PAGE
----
December 10, 2017

Annals of Constitutional Thought

Our forefathers did not intend the form of government required by, e.g., the 13th Amendment, says accused pedophile:

Alabama Senate candidate Roy Moore said in 2011 that it would "eliminate many problems" for the US government if it got rid of every constitutional amendment besides the first 10.

"You know people don't understand how some of these amendments have completely tried to wreck the form of government that our forefathers intended."

— Roy Moore, 2011

November 27, 2017

Invitation To A Racism

The fellow handing Trump a card the President seems unable to decipher wears a yellow t-shirt under a long-sleeved, wide-collared shirt neatly adorned with more than a dozen ribbons recognizing specific contributions he's made during the course of a career in the US Marines. He's one of the surviving Navajo Code Talkers of WWII.

Behind him hangs a scarlet battle banner celebrating the US Army's victory over the Nez Perce in 1877, and in the background, looming over the proceedings, a portrait of Andrew Jackson.

This is some insulting symbology when you're hosting an event meant to celebrate the deeds of Navaho warriors. Just saying.

November 14, 2017


In the Philipines they have a word for it, amok, for when some random guy goes off on a killing spree (typically, by age-old custom, armed with a machete to slash at any he can reach before he's ended).

Amok in America is semi-automatically armed.

Case Solved

Limbaugh: Moore was a Democrat at time of sexual misconduct allegations

Weather Front

It's mid-November and Santa Cruz is toying with a rainy season.

A couple of desultory storms have passed through so far, but we haven't yet had that set of sequential drenchings that a real rainy season presents, with endless days of gray sky and soaked soil. Perhaps this next ten days will spell out what sort of season it will be. I'm constitutionally on the side of rain, myself.

November 06, 2017

The Precession of the Pleiades Enters The 21st Century

And I’ve done it well, I’ve done it really well, much better than people understand and they understand I’ve done well.

—A recent president's unforced evaluation is that though people understand he's done well, they don't fully get how right they really are: he's done it well, really well.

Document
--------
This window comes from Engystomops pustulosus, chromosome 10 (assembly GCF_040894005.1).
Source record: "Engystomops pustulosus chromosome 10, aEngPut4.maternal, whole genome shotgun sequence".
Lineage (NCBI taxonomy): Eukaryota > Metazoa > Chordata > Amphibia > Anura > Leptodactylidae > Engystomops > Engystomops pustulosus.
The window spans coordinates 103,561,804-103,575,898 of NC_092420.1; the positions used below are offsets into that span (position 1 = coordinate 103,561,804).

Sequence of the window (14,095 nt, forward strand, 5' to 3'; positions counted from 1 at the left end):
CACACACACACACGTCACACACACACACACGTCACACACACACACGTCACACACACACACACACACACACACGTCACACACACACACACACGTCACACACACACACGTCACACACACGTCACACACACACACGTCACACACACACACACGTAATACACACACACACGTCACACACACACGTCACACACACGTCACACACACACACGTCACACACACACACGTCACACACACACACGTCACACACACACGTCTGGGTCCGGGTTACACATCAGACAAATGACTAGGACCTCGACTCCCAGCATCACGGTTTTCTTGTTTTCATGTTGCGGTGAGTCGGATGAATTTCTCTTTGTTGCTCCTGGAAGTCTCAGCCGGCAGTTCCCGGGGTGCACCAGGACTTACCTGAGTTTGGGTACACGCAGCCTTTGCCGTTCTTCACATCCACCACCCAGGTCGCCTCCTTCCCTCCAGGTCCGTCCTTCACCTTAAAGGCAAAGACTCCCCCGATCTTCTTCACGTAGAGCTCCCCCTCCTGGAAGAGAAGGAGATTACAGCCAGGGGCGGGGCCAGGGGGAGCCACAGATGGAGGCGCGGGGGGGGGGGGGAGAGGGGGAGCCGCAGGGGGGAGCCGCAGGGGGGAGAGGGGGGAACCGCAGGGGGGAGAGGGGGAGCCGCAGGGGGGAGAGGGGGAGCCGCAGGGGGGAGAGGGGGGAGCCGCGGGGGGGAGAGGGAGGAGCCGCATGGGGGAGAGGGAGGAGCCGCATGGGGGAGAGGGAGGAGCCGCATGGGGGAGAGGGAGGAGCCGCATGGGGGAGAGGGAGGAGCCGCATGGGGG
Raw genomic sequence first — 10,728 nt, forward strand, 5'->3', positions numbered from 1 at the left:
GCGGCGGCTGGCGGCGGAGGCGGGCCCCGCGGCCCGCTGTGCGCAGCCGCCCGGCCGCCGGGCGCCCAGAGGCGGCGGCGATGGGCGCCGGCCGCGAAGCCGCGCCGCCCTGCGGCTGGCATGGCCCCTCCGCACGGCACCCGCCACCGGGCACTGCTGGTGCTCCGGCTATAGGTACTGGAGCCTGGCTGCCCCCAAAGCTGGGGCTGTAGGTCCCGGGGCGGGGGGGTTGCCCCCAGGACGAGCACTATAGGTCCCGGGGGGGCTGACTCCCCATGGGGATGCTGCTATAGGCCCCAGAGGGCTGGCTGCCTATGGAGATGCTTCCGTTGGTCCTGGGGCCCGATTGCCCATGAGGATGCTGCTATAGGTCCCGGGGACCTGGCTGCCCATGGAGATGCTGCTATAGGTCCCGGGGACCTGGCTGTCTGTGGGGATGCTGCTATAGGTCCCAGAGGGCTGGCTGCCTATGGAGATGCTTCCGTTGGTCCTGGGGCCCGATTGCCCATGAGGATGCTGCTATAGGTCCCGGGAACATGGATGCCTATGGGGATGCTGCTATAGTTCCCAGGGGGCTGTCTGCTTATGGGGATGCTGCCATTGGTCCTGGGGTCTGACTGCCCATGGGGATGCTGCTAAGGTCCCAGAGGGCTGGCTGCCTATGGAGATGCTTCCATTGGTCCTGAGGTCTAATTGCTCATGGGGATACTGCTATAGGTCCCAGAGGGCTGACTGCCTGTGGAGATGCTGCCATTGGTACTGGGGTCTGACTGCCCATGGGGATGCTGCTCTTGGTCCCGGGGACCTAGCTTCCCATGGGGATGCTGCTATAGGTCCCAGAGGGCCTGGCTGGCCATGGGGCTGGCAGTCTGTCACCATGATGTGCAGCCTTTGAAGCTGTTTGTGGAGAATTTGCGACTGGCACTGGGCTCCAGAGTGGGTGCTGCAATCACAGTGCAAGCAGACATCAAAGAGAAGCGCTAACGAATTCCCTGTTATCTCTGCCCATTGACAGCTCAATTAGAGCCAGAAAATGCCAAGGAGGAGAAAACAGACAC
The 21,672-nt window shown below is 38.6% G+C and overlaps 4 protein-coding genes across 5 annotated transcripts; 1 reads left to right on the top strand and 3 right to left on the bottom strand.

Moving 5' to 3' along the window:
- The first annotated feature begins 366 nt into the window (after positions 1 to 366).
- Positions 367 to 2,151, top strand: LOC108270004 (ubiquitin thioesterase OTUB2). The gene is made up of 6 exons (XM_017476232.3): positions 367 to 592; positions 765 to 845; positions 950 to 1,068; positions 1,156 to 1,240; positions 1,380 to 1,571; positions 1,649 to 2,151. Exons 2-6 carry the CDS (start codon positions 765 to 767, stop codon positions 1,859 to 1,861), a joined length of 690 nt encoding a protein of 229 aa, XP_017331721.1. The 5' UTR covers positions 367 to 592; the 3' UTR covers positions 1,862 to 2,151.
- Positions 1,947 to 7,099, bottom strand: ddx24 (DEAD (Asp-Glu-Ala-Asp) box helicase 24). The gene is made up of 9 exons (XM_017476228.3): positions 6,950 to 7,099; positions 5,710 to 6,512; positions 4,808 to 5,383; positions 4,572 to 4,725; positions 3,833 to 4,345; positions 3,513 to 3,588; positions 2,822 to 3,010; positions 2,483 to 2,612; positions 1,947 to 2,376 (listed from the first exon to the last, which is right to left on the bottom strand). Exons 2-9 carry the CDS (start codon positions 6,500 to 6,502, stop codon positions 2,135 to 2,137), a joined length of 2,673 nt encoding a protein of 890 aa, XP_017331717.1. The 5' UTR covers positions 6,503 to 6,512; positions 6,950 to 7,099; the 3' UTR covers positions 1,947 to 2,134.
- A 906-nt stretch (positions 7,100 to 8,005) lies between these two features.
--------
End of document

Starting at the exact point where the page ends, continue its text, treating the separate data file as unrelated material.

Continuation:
Who are the “special snowflakes” of early 21st Century America, the people whose underwear is too tight, who are too sensitive about everything, who can’t take even the least criticism? No, it’s not some exquisitely tuned 20-year old leftist at a selective private college. It’s the cultural right, the people who curl up into a Rush Limbaugh-endorsed fetal position every time anyone says even the slightest thing that perturbs the preciousness of their world. I get that everyone in all the wide world feels entitled to the integrity of the lifeworld in which they have grown and thrived as human beings. But that entitlement has its limits, and they are at a minimum the classic limits of liberalism: swing your fist if you must, but stop at my nose. In fact, stop well short of it. Right now we have a minority of people in the United States who insist that they can still flail wildly long after they have pummeled everyone else bloody.

If America is not great, it is not for a lack of attention to our sensitive right-wing snowflakes. They said: hands off our guns. Well, we stand now at the moment of the most intense judicial restraint on any attempt to restrict gun ownership and use in the history of this republic. They said: lower our taxes! We are the least taxed liberal democracy on the planet, we are 37 years into a national regime of ceaseless tax reduction. They said: cut the welfare state, get rid of the safety net! The safety net has been cut, the great revolution of the late 19th and early 20th Century in favor of public goods is nearly totally undone. They said: stop teaching our children what we don’t want them to know. Creationism is back in schools, the government is actively hostile to science, it’s ok for the top leaders of this country to endorse historical falsehoods and insist they be taught to the nation’s children. They said: we’re too free to see pornography and get divorced and live together outside of marriage and take drugs. And where is it that pornography is most popular and adultery flourishes and opoids and meth take hold? In Trumplandia, where people apparently need the Nanny State to stop them from doing what they blame on others who do it far less. They said: stop crime at all costs! And thirty years later, they’re still afraid in a country that locks up more of its own people than any other comparable nation, that allows cops to kill black men with impunity.

—Timothy Burke, Easily Distracted, November 6, 2017 via LG&M

November 05, 2017

While Trump Is Out Of Town

Having wrested the title of "crown prince" from Mohammed bin Nayef in June (crown prince the title of the presumptive next king in line, a title Mohammed bin Nayef relinquished without a great deal of fuss), Mohammed bin Salman has moved to further consolidated control over the fate of Saudi Arabia by taking key individuals into custody on charges of corruption.

Few observers expect there is no corruption in Saudi Arabia. Practices allowed, almost required, by the realities of great wealth may turn out to be corrupt if it suits the politics of the moment.